AMERIGO: THE MAN WHO GAVE HIS NAME TO AMERICA, by Felipe Fernandez-Armesto, Random House, 233 pages, $15, softbound.
The author of this informative book is a cartographer and history professor at Tufts University in Boston and the author of several books on early American history. Amerigo Vespucci is mostly a forgotten adventurer and merchant for whom the new world was named. Apparently, he was a talented self-promoter who turned himself into an explorer.
In 1507, European cartographers decided to name the western hemisphere "America" after this Florentine man who was most noted for his obscurity. According to Fernandez-Armesto, Vespucci was an occasional pimp and jewel-trader who dabbled in magic and constantly reinvented himself. The author finds him guilty of promoting lies, evasions, outrageous fantasies and huge misjudgments involving his career.
Using the informed judgment of a careful historian, Fernandez-Armesto plows through the evidence with discipline. The picture that quickly emerges is one of a rogue and raconteur, a salesman, a sorcerer and someone who thought nothing of making someone else's adventures his own.
Vespucci was 45 years old before he took to the ocean and "rebranded himself as an expert in navigation and cosmography," writes the author. Vespucci, who has never been the subject of a modern biography, was a little like a very smooth con man who portrayed himself as something unbelievable by today's standards.
Without hesitation, the author asserts that Vespucci "made no significant contribution to any art or science as we shall see, his cosmography was amateurish, his navigation overrated, his writing feeble he was an important figure in global history because he was one of the last in a series of adventurers from the Mediterranean who helped conquer the Atlantic and extend across the ocean the reach of what we now call Western civilization."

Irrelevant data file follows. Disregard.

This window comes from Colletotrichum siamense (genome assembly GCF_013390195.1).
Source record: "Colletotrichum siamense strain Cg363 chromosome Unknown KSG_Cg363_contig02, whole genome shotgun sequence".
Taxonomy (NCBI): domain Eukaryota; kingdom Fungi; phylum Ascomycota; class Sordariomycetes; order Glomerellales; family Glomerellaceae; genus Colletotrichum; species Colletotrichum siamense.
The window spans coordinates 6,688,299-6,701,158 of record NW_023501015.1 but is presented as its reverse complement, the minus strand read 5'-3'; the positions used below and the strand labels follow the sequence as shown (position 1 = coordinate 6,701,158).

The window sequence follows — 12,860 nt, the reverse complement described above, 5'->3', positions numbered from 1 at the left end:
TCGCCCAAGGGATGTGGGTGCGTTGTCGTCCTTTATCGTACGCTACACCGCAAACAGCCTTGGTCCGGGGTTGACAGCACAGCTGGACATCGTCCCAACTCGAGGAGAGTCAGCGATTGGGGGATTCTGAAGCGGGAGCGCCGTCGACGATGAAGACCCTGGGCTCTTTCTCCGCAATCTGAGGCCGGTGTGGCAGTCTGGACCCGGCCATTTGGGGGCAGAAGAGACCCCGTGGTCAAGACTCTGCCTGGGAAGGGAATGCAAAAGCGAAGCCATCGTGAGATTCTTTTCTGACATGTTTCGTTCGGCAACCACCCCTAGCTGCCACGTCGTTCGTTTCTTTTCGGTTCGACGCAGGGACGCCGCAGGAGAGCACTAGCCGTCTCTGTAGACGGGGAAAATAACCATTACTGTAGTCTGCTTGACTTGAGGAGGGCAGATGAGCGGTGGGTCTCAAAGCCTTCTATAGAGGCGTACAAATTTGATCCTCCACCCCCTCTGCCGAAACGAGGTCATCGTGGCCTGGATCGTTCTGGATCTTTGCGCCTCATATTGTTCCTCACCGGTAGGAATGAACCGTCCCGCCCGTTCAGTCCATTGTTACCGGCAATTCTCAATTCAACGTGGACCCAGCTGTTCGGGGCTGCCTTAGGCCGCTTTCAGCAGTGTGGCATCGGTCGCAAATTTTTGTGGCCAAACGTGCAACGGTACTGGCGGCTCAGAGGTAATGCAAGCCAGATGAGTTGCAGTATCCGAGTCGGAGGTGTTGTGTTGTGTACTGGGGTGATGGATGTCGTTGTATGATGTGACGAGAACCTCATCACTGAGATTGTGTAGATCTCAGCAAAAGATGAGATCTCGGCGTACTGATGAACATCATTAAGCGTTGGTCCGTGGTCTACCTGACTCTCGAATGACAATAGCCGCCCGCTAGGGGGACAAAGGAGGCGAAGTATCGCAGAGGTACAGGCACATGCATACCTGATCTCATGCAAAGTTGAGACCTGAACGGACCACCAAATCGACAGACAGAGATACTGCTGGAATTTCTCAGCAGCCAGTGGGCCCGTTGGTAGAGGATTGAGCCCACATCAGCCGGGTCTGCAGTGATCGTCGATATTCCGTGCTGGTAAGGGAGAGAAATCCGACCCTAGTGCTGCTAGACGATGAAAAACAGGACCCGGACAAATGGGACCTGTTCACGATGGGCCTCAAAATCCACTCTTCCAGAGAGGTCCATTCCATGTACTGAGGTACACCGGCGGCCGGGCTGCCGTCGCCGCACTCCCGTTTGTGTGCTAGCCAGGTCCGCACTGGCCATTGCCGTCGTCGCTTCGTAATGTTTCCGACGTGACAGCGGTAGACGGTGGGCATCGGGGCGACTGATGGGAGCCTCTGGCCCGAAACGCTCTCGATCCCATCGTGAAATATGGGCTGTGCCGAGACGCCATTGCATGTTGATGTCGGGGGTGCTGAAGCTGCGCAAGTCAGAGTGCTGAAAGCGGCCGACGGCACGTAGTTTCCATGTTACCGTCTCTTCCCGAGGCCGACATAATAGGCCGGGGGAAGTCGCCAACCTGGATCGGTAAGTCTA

The author spends much time comparing Vespucci to Columbus and finds that both men were romantics, especially about themselves. But Vespucci did not share Columbus' "messianic religiosity and was less deeply steeped in chivalry and hagiography."
Both men spent much of their lives seeking the East by way of the West. Both agreed that what we now know as South America represented a "new" or "other" continent. Columbus only referred to Vespucci once in a letter to his son. In it, Columbus seemed to see Vespucci as "an amiable fixer, a reliable man of business" but also "a luckless, guileless victim of other men's depredations."
Columbus claimed Vespucci was "a man of high standing, but Fortune has been unfair to him, as she has to so many others." It appears that Vespucci promised to intercede with the government of Spain on Columbus' behalf but never did so. He emphasized the need for secrecy and Columbus bought it.
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